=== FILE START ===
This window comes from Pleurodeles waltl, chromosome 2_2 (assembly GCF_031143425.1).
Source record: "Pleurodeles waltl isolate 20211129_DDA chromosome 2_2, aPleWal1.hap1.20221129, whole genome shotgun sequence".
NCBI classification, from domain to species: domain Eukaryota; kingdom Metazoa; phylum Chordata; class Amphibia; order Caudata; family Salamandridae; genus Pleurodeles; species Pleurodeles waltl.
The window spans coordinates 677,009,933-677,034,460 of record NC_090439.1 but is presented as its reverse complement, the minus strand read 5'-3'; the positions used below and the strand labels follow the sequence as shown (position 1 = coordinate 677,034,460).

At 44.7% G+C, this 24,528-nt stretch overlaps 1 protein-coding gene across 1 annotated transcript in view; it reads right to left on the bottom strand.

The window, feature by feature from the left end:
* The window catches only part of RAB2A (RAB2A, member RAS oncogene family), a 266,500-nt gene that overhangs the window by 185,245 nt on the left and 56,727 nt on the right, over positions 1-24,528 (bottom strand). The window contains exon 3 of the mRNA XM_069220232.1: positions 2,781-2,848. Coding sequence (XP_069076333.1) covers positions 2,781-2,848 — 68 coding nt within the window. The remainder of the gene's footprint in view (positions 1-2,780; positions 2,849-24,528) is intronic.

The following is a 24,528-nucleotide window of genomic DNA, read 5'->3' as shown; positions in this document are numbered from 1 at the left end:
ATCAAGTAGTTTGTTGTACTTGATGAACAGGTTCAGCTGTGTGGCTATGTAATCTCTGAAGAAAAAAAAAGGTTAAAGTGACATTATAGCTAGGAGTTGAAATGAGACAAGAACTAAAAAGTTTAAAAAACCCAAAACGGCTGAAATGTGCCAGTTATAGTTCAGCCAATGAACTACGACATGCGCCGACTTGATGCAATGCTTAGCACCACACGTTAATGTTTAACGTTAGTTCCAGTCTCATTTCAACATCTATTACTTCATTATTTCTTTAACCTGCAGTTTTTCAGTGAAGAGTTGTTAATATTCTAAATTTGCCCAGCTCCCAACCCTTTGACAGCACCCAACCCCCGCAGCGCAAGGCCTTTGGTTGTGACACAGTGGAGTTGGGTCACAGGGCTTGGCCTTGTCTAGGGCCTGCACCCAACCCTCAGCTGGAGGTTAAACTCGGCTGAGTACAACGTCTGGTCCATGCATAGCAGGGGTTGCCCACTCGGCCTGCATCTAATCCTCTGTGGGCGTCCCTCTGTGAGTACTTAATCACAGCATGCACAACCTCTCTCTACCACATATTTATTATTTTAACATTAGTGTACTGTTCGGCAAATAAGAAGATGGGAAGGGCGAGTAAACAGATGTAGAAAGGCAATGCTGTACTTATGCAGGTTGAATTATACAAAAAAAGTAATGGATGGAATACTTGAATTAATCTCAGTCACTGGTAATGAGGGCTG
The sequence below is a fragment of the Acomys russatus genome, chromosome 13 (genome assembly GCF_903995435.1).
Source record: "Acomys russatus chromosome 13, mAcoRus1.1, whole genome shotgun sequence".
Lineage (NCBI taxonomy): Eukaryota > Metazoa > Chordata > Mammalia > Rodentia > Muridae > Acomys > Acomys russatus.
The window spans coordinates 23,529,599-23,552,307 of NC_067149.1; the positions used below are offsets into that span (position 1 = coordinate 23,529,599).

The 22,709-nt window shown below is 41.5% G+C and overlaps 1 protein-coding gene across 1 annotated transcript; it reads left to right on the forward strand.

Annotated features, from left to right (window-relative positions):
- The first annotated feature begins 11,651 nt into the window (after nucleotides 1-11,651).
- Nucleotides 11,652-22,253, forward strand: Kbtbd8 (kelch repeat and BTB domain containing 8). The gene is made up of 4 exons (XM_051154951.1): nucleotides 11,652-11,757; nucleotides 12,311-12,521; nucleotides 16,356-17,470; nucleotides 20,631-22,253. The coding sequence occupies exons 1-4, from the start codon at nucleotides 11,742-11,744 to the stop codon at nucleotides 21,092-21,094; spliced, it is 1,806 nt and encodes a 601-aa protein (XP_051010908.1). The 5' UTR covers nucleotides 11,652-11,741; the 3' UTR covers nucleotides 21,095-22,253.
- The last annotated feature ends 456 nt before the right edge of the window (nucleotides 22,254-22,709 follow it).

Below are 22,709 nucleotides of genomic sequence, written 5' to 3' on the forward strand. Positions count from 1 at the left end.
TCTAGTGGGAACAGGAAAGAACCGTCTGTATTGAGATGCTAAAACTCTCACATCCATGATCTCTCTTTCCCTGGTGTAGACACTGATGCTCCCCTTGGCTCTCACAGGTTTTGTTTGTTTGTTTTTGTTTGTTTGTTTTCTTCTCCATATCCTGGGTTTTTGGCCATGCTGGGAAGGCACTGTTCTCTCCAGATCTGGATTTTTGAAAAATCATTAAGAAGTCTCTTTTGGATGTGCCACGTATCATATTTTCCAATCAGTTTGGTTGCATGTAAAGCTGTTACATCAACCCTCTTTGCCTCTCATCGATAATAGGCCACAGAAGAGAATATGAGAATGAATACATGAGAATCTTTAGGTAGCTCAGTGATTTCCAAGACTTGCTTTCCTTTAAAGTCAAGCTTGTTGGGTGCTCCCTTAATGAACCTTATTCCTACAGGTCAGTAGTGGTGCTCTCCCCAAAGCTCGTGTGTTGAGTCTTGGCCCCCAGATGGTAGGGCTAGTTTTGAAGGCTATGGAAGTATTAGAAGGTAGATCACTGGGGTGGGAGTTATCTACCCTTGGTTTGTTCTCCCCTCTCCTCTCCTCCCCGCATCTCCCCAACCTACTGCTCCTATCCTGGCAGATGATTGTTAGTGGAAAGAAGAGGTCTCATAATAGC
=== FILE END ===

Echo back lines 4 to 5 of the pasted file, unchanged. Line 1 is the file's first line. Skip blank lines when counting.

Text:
The window spans coordinates 677,009,933-677,034,460 of record NC_090439.1 but is presented as its reverse complement, the minus strand read 5'-3'; the positions used below and the strand labels follow the sequence as shown (position 1 = coordinate 677,034,460).

At 44.7% G+C, this 24,528-nt stretch overlaps 1 protein-coding gene across 1 annotated transcript in view; it reads right to left on the bottom strand.